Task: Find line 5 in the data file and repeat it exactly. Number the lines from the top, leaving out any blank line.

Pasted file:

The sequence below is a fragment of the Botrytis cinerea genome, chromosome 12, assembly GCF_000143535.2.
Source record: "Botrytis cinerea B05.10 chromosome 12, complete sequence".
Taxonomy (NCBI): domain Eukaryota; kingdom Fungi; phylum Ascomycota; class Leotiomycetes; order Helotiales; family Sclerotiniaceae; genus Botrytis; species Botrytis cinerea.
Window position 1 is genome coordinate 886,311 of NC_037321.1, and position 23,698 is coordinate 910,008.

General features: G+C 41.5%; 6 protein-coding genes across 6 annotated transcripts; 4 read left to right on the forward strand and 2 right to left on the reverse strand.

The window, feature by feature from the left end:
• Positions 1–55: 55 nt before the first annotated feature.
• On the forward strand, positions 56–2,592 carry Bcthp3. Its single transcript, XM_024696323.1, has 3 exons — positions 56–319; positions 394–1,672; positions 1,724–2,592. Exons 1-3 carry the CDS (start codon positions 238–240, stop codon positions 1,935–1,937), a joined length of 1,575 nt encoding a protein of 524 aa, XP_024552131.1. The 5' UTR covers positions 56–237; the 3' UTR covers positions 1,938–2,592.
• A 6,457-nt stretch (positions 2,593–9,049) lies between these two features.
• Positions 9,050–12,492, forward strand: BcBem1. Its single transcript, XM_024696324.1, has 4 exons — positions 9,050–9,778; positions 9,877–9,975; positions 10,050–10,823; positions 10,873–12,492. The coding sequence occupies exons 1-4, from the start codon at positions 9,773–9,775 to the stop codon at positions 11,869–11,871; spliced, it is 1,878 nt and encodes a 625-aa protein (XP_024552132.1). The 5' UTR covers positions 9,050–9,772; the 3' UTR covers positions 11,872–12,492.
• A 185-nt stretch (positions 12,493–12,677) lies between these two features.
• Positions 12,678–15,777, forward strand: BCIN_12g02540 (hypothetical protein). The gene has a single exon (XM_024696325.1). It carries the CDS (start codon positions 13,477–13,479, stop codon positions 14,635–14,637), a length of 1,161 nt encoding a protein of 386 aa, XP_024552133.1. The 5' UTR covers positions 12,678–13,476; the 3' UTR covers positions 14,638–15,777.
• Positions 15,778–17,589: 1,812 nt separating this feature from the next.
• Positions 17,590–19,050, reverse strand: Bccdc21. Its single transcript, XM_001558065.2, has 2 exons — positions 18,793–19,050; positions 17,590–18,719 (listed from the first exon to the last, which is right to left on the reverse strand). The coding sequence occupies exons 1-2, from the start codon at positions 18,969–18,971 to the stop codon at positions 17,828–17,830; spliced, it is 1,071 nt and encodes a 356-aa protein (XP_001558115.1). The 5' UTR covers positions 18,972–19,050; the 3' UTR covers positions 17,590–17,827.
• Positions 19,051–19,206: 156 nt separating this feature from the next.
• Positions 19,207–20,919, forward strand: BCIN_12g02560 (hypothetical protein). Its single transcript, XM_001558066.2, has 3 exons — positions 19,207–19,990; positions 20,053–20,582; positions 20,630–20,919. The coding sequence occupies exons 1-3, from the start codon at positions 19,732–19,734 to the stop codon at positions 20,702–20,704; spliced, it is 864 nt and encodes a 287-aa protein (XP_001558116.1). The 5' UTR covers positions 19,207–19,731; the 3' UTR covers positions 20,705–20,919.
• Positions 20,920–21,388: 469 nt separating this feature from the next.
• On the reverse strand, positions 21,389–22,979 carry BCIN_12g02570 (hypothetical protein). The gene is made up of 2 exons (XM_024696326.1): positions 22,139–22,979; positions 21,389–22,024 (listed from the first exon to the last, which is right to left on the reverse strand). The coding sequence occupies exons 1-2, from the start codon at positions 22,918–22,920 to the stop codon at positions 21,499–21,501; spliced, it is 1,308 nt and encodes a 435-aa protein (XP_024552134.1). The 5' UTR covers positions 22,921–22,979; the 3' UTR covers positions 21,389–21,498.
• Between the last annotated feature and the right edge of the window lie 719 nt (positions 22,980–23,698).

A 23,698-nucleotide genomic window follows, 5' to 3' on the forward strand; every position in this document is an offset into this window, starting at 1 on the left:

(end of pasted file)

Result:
General features: G+C 41.5%; 6 protein-coding genes across 6 annotated transcripts; 4 read left to right on the forward strand and 2 right to left on the reverse strand.